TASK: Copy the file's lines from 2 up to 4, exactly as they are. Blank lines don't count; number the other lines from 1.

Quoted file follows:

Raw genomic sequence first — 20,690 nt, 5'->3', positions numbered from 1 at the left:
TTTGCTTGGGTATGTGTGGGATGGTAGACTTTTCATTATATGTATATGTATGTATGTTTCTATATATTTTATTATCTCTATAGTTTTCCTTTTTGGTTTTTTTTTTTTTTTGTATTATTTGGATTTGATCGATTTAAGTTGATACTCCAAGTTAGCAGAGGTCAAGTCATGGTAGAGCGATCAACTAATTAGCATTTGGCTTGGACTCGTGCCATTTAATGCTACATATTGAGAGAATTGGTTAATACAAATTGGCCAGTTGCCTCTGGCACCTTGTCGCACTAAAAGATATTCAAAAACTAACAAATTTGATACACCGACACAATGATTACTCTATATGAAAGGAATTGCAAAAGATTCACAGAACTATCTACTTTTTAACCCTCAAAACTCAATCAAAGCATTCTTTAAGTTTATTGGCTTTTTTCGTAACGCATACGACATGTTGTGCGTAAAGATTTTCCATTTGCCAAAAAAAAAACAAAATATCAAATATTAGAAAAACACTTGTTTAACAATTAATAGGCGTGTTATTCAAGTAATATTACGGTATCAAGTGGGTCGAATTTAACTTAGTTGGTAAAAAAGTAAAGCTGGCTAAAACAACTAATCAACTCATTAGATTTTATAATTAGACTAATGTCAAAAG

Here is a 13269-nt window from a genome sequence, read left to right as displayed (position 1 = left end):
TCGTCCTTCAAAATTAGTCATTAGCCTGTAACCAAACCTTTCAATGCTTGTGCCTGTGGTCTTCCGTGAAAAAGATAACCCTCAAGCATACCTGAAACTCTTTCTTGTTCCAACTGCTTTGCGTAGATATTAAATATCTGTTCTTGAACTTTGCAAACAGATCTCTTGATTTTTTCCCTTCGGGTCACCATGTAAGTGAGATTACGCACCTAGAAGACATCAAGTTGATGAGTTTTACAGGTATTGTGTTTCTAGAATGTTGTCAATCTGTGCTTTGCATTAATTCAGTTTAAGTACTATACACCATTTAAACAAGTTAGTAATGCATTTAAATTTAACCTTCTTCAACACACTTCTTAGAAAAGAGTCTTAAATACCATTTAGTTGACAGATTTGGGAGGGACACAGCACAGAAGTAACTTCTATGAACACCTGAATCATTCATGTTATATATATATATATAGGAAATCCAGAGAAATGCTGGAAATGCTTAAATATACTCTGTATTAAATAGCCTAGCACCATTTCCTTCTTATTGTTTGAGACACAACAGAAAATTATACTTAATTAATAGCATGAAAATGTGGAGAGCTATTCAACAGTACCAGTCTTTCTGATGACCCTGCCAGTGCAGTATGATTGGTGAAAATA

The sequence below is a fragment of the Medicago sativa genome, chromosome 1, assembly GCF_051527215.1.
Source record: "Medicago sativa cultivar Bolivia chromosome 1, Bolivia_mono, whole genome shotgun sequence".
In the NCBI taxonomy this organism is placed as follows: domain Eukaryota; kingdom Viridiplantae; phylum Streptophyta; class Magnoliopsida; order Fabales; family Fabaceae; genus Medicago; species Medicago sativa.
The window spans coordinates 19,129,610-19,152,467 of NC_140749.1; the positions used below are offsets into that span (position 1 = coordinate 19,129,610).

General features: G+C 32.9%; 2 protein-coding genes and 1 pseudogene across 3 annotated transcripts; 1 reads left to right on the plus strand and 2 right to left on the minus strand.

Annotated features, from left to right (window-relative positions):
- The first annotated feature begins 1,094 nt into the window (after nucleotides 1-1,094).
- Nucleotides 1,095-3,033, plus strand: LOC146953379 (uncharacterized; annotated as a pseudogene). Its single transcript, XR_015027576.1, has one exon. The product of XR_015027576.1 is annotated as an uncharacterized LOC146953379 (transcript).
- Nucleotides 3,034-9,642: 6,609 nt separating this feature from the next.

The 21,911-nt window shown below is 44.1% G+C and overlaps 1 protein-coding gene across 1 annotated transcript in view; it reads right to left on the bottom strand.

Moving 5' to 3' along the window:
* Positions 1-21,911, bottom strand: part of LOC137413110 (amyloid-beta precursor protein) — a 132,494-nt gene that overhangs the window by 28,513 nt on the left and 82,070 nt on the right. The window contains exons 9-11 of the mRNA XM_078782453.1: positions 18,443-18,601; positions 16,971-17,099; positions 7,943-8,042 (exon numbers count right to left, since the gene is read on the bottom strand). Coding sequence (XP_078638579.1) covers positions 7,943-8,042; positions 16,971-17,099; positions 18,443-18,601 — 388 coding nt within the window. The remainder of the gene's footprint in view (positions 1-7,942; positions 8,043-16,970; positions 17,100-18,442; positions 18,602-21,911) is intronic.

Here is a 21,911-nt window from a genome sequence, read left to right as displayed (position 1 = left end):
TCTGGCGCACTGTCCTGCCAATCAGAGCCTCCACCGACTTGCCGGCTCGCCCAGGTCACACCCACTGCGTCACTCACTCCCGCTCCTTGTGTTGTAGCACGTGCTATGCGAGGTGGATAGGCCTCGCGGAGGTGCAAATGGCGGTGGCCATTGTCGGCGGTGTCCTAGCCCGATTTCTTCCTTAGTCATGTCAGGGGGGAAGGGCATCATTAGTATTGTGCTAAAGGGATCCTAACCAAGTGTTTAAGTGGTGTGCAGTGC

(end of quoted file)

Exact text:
TTTGCTTGGGTATGTGTGGGATGGTAGACTTTTCATTATATGTATATGTATGTATGTTTCTATATATTTTATTATCTCTATAGTTTTCCTTTTTGGTTTTTTTTTTTTTTTGTATTATTTGGATTTGATCGATTTAAGTTGATACTCCAAGTTAGCAGAGGTCAAGTCATGGTAGAGCGATCAACTAATTAGCATTTGGCTTGGACTCGTGCCATTTAATGCTACATATTGAGAGAATTGGTTAATACAAATTGGCCAGTTGCCTCTGGCACCTTGTCGCACTAAAAGATATTCAAAAACTAACAAATTTGATACACCGACACAATGATTACTCTATATGAAAGGAATTGCAAAAGATTCACAGAACTATCTACTTTTTAACCCTCAAAACTCAATCAAAGCATTCTTTAAGTTTATTGGCTTTTTTCGTAACGCATACGACATGTTGTGCGTAAAGATTTTCCATTTGCCAAAAAAAAAACAAAATATCAAATATTAGAAAAACACTTGTTTAACAATTAATAGGCGTGTTATTCAAGTAATATTACGGTATCAAGTGGGTCGAATTTAACTTAGTTGGTAAAAAAGTAAAGCTGGCTAAAACAACTAATCAACTCATTAGATTTTATAATTAGACTAATGTCAAAAG

Here is a 13269-nt window from a genome sequence, read left to right as displayed (position 1 = left end):
TCGTCCTTCAAAATTAGTCATTAGCCTGTAACCAAACCTTTCAATGCTTGTGCCTGTGGTCTTCCGTGAAAAAGATAACCCTCAAGCATACCTGAAACTCTTTCTTGTTCCAACTGCTTTGCGTAGATATTAAATATCTGTTCTTGAACTTTGCAAACAGATCTCTTGATTTTTTCCCTTCGGGTCACCATGTAAGTGAGATTACGCACCTAGAAGACATCAAGTTGATGAGTTTTACAGGTATTGTGTTTCTAGAATGTTGTCAATCTGTGCTTTGCATTAATTCAGTTTAAGTACTATACACCATTTAAACAAGTTAGTAATGCATTTAAATTTAACCTTCTTCAACACACTTCTTAGAAAAGAGTCTTAAATACCATTTAGTTGACAGATTTGGGAGGGACACAGCACAGAAGTAACTTCTATGAACACCTGAATCATTCATGTTATATATATATATATAGGAAATCCAGAGAAATGCTGGAAATGCTTAAATATACTCTGTATTAAATAGCCTAGCACCATTTCCTTCTTATTGTTTGAGACACAACAGAAAATTATACTTAATTAATAGCATGAAAATGTGGAGAGCTATTCAACAGTACCAGTCTTTCTGATGACCCTGCCAGTGCAGTATGATTGGTGAAAATA